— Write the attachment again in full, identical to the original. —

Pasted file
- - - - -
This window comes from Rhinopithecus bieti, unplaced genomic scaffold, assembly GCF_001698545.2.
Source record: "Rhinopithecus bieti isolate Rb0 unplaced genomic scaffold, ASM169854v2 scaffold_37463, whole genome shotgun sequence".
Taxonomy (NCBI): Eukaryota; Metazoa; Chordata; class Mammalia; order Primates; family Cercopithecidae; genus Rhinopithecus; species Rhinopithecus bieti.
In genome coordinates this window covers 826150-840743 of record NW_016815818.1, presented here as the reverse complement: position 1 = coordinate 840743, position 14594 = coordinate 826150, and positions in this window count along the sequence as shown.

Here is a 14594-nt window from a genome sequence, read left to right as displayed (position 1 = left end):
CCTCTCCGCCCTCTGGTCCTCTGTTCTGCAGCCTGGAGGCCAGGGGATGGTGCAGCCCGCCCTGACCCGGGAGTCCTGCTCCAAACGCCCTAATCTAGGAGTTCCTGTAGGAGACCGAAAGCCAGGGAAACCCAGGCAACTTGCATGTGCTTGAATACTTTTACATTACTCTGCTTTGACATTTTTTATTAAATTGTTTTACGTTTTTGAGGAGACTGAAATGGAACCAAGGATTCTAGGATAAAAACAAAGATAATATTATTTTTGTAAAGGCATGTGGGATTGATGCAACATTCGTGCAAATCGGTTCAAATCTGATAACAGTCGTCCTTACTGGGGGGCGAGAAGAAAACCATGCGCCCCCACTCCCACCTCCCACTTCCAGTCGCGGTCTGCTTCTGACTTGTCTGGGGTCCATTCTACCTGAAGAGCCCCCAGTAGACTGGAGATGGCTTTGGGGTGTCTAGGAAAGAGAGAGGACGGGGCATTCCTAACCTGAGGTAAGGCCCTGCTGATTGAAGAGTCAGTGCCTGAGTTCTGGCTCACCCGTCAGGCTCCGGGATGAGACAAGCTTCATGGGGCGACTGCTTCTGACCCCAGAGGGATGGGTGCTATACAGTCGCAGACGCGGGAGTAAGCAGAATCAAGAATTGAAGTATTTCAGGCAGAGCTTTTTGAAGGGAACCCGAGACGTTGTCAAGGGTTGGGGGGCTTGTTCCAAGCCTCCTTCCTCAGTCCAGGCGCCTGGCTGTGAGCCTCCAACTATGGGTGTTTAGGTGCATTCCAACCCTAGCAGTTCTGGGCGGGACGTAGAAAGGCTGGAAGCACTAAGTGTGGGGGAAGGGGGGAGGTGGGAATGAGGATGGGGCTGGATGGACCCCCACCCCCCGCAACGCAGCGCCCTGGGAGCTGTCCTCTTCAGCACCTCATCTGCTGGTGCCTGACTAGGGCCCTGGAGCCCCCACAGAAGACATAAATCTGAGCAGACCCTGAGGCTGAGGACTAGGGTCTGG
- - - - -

This window comes from Rhinopithecus bieti, unplaced genomic scaffold, assembly GCF_001698545.2.
Source record: "Rhinopithecus bieti isolate Rb0 unplaced genomic scaffold, ASM169854v2 scaffold_37463, whole genome shotgun sequence".
Taxonomy (NCBI): Eukaryota; Metazoa; Chordata; class Mammalia; order Primates; family Cercopithecidae; genus Rhinopithecus; species Rhinopithecus bieti.
In genome coordinates this window covers 826150-840743 of record NW_016815818.1, presented here as the reverse complement: position 1 = coordinate 840743, position 14594 = coordinate 826150, and positions in this window count along the sequence as shown.

Here is a 14594-nt window from a genome sequence, read left to right as displayed (position 1 = left end):
CCTCTCCGCCCTCTGGTCCTCTGTTCTGCAGCCTGGAGGCCAGGGGATGGTGCAGCCCGCCCTGACCCGGGAGTCCTGCTCCAAACGCCCTAATCTAGGAGTTCCTGTAGGAGACCGAAAGCCAGGGAAACCCAGGCAACTTGCATGTGCTTGAATACTTTTACATTACTCTGCTTTGACATTTTTTATTAAATTGTTTTACGTTTTTGAGGAGACTGAAATGGAACCAAGGATTCTAGGATAAAAACAAAGATAATATTATTTTTGTAAAGGCATGTGGGATTGATGCAACATTCGTGCAAATCGGTTCAAATCTGATAACAGTCGTCCTTACTGGGGGGCGAGAAGAAAACCATGCGCCCCCACTCCCACCTCCCACTTCCAGTCGCGGTCTGCTTCTGACTTGTCTGGGGTCCATTCTACCTGAAGAGCCCCCAGTAGACTGGAGATGGCTTTGGGGTGTCTAGGAAAGAGAGAGGACGGGGCATTCCTAACCTGAGGTAAGGCCCTGCTGATTGAAGAGTCAGTGCCTGAGTTCTGGCTCACCCGTCAGGCTCCGGGATGAGACAAGCTTCATGGGGCGACTGCTTCTGACCCCAGAGGGATGGGTGCTATACAGTCGCAGACGCGGGAGTAAGCAGAATCAAGAATTGAAGTATTTCAGGCAGAGCTTTTTGAAGGGAACCCGAGACGTTGTCAAGGGTTGGGGGGCTTGTTCCAAGCCTCCTTCCTCAGTCCAGGCGCCTGGCTGTGAGCCTCCAACTATGGGTGTTTAGGTGCATTCCAACCCTAGCAGTTCTGGGCGGGACGTAGAAAGGCTGGAAGCACTAAGTGTGGGGGAAGGGGGGAGGTGGGAATGAGGATGGGGCTGGATGGACCCCCACCCCCCGCAACGCAGCGCCCTGGGAGCTGTCCTCTTCAGCACCTCATCTGCTGGTGCCTGACTAGGGCCCTGGAGCCCCCACAGAAGACATAAATCTGAGCAGACCCTGAGGCTGAGGACTAGGGTCTGG